Yes, sure, you’re right, there are no quotes in the world that should be taken so seriously to affect a final decision, I believe
Just mentioned this idea as one of the possible ways to study. That’s why I’ve tried to list several possible approaches Like, as you said, a thesis is usually built on the top of a huge bunch of practical work.
It is a more like an attempt to find a balance between being too focused on a single task, and being too unfocused, I would say.
Exactly right - during the course, you probably want to ensure you’re following along with each notebook and can do some simple extension of it. Then if you have time left over, see if you can use some of the new skills to improve your project.
I personally prefer the developer style and I learn more this way but it takes time and requires patience and my concern is that if I don’t work on different projects and learn new concepts quickly, I won’t be able to catch-up later. In addition, I have mostly studied data science through Jack-of-all-Trades style as I finished a master program in Data Science which took only a year and we had to learn Statistics, CS and ML concepts in a short amount of time. Now, I want to know variety of the topics including ML math, statistics, software engineering, visualization, AI and it takes time to know them in depth and that is exactly my challenge right now. I struggle on weekly basis to decide about the books to read or courses to take or listen to videos explaining the concepts from bottom-up (e.g., Andrew Ng videos) or top-down approaches.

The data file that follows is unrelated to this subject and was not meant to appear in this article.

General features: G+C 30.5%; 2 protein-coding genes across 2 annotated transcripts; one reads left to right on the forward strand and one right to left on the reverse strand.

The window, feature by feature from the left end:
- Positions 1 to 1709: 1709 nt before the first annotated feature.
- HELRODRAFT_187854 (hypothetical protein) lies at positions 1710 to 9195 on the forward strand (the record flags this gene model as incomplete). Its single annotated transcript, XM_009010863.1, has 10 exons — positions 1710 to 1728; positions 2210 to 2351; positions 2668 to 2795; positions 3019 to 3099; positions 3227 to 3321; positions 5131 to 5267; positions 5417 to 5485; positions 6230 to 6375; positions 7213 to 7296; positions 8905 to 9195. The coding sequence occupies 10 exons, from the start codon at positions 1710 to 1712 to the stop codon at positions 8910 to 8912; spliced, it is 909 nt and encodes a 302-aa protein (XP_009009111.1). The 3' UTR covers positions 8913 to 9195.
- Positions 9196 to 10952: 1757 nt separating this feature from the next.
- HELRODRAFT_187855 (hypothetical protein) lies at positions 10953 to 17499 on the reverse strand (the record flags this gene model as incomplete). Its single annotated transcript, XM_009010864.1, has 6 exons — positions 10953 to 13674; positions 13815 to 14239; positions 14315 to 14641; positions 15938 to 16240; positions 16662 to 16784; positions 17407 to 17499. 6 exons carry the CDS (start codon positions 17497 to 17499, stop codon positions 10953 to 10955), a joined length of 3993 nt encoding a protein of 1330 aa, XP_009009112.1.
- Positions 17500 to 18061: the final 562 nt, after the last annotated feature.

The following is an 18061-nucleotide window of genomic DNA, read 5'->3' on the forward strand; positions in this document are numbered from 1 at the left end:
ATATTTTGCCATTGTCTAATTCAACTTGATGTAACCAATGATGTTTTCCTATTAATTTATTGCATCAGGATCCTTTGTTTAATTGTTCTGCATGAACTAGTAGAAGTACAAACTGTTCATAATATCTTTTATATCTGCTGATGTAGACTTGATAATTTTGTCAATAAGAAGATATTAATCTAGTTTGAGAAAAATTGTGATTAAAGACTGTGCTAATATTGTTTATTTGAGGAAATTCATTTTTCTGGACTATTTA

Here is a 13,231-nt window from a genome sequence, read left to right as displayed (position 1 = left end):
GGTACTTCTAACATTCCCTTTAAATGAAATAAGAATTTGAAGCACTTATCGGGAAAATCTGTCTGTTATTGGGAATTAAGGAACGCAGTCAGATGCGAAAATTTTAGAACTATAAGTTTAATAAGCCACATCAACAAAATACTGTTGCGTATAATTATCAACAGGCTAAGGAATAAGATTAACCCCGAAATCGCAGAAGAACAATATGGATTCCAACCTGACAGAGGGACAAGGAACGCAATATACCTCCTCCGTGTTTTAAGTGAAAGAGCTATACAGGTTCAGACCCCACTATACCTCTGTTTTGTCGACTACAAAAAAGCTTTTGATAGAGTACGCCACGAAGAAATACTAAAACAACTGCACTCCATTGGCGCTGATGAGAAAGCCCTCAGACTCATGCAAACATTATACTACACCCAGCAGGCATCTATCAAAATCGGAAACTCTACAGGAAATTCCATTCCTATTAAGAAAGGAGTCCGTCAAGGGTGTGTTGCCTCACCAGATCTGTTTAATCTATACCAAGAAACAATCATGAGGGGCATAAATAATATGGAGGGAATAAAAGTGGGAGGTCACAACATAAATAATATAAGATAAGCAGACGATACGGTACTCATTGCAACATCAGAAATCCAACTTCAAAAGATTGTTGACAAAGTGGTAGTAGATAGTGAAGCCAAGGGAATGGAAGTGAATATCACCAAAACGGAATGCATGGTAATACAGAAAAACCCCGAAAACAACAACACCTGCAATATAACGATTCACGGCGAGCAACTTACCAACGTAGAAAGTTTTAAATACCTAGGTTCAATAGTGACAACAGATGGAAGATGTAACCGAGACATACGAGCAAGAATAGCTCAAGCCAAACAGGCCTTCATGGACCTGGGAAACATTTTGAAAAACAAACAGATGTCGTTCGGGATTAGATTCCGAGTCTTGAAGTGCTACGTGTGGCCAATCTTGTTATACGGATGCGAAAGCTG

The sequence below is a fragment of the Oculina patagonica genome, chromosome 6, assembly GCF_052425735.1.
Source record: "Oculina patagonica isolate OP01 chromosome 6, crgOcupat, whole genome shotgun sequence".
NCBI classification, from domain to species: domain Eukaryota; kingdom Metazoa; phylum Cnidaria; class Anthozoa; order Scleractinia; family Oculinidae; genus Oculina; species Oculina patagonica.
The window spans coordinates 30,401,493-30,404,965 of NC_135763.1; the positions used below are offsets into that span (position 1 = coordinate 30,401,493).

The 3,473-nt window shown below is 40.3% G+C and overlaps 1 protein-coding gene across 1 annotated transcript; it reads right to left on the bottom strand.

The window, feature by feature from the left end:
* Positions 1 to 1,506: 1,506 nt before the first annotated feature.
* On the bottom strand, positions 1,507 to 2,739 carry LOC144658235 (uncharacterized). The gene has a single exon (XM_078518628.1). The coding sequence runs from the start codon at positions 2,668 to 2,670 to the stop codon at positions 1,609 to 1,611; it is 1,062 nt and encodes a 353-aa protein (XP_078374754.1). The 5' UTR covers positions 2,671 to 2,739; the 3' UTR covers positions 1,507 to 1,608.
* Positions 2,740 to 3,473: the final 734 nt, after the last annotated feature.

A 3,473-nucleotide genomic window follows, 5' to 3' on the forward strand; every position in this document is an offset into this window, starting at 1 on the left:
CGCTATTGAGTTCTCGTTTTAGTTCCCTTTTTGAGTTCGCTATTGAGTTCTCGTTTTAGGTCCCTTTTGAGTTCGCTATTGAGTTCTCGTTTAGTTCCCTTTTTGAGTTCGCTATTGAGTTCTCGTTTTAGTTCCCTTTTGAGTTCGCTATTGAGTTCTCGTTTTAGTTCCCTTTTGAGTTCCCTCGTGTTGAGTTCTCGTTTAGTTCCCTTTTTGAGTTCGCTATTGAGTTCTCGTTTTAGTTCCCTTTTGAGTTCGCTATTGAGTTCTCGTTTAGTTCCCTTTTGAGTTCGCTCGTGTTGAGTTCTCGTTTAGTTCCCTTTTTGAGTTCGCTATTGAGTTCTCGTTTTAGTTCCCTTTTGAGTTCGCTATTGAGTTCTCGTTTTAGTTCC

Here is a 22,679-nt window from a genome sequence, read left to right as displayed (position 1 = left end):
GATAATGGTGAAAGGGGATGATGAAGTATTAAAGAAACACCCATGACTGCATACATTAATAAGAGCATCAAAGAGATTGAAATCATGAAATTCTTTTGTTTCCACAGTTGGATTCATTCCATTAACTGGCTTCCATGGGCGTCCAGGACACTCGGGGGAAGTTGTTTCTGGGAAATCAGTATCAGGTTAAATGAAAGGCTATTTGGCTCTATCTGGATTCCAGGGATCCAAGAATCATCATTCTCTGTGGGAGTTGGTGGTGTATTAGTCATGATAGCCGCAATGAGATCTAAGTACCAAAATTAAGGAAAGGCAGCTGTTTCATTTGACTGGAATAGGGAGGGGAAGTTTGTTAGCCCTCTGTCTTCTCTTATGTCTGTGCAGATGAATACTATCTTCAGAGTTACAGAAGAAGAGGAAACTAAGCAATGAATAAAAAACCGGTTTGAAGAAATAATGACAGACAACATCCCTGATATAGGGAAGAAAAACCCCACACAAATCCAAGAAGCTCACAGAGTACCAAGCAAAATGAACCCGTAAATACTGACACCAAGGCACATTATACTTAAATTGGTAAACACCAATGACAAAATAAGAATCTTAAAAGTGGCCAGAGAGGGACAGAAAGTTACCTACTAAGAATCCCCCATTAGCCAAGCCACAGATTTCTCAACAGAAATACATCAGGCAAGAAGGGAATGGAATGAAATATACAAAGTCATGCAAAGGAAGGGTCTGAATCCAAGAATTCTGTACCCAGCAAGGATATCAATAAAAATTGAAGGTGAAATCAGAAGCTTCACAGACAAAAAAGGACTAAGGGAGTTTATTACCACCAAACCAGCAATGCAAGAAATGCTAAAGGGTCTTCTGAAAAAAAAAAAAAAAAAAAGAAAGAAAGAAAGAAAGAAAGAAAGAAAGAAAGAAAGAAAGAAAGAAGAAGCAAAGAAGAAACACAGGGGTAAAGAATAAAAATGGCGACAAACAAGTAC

Everyday that I learn a new library in python or a package in R, there is another one coming up that is super useful and takes time to learn. So considering that the field is moving so fast, do you think it is better to spend time getting familiar deeply with the detailed steps behind ML models like LDA, LSTM, Clustering, etc or do you think it is better to be practical and focus more on top-down approach and work on a project and makes it production ready and move to the next one?
That’s interesting! Yes, agree, probably it is a part of top-to-bottom approach - start with simple things and dig deeper only when you’re ready.
I was trying to go using the first approach but had a lack of practical experience, I would say. For example, I have a couple of Bertsekas books about dynamic systems that are full of math and equations. I was reading through them but still didn’t find a way to apply So it was like trying to predict the future that never comes. So now I am reading less and trying more.
I believe in doing fast minibatches of learning different things and having one big project. Perhaps kaggle is the best platform to help you in doing the minibatches. Here is a nice blog post that I think align very well with my experience.
Yes, that’s right. I am going to try to make as much submissions as I can to various competitions there to get relevant experience. Also, I would like to follow all PyTorch tutorials to get a good understanding of the framework itself.